The story of how I got home, as I clearly couldn't and didn't drive, is a story for another day... suffice it to say that thistles usually grow on the side of most Scottish back roads and that if you brush against them, you are really fucked for a while. 

Scotch and thistles don't mix well on a really dark night in the Scottish country side.

Campello gets reviewed

Not me, but my youngest daughter Elise Torralbo (nee Campello):
The cast all put in solid performances without a single weak link, but special mention goes out to Elise Torralbo. Playing Olive Ostrovsky. Torralbo is no stranger to TMP, as she was seen in last year’s production of “Shout! The Mod Musical” and takes center stage here with a heartfelt rendition of “The I Love You Song,” and some surprising rope climbing antics that steal the show in “Life is Pandemonium.” Though Torralbo gets the spotlight, everyone in the cast puts in a strong performance...
Read the review by 


Elise Torralbo plays Olive Ostrovsky (except for the shows of January 23 to 25, when Rachel Roewer takes on the role). Olive’s mother is on retreat in India, learning to be enlightened while her father is once again late to one of her events due to work. Torralbo wrings sympathy from the audience as the poor little ignored child who turns her desire for parental affection to her only friend, the dictionary.
Read the review by

Field near Battledykes

"Field near Battledykes, Forfar, Angus, Scotland"  Pen and Ink Wash by F. Lennox Campello. 1992. 28x40 inches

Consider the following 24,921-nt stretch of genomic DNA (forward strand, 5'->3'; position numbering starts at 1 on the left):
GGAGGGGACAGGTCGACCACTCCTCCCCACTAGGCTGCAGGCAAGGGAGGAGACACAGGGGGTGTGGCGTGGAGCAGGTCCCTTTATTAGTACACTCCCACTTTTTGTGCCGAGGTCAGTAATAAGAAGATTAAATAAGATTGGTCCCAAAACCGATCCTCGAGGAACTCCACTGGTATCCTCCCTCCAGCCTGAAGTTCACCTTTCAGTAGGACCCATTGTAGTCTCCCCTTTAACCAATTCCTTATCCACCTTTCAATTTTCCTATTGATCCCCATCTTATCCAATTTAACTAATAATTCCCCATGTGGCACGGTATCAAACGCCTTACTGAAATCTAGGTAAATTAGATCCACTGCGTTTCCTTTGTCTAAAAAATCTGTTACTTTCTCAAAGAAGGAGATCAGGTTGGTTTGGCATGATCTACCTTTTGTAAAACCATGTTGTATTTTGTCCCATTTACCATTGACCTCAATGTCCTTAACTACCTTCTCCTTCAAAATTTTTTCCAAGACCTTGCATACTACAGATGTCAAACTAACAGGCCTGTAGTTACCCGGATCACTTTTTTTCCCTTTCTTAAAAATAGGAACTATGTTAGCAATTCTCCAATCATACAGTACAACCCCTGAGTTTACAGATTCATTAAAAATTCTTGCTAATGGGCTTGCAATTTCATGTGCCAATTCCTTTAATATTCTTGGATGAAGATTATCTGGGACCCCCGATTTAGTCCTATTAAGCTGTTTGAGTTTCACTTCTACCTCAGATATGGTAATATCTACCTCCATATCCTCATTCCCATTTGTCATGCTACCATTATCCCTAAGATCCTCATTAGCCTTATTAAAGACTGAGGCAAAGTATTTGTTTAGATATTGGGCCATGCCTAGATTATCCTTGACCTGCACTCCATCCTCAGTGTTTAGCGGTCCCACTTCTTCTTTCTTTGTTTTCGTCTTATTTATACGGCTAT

"Field near Battledykes, Forfar, Angus, Scotland"
Pen and Ink Wash. 1992. 28x40 inches
In a private collection in Scotland

Saturday, January 24, 2015

Deadline is tomorrow!

Juried Photo Competition
Deadline Sunday, January 25 @ 11:59 PM
my little town
a juried photography exhibition
about washington, dc

last chance!
easy to submit your photos (see below)
enter today
  
my little town
a juried exhibition about washington, dc

Peter Garfield, Juror
Award-Winning Photographer for
Washingtonian, Smithsonian Magazine
US News & World Report and The Washington Post

We all have our favorite DC spot.  Our favorite neighborhood dive.
What makes the big city "your city"?
Submit your photos today!
  
     1.  SUBMIT PHOTOS:  Submit up to five (5) jpeg images via email
          to photoworks.gallery@gmail.com before 11:59 pm on Jan 25th.

     2.  PAY ENTRY FEE:  
$40 for up to 5 images - pay using PayPal button.

            undefined


IMPORTANT STUFF TO KNOW:

A.  Please write MY LITTLE TOWN in the subject line.
          1.  If portrait oriented, image size should be no larger than 500px wide by 
               700px tall, 72ppi, sRGB, .jpg quality = 8
          2.  If landscape oriented, image size should be no larger than 1000px wide
               by 700px tall, 72ppi, sRGB, .jpg quality = 8
          3.  If square, image size should be no larger than 700px wide by 700px tall, 
               72ppi, sRGB, .jpg quality = 8  

B.  Please title your images as follows, using  your name:
     Example:  name _01_title of first entry.jpg;  name_02_title of second entry.jpg;  etc.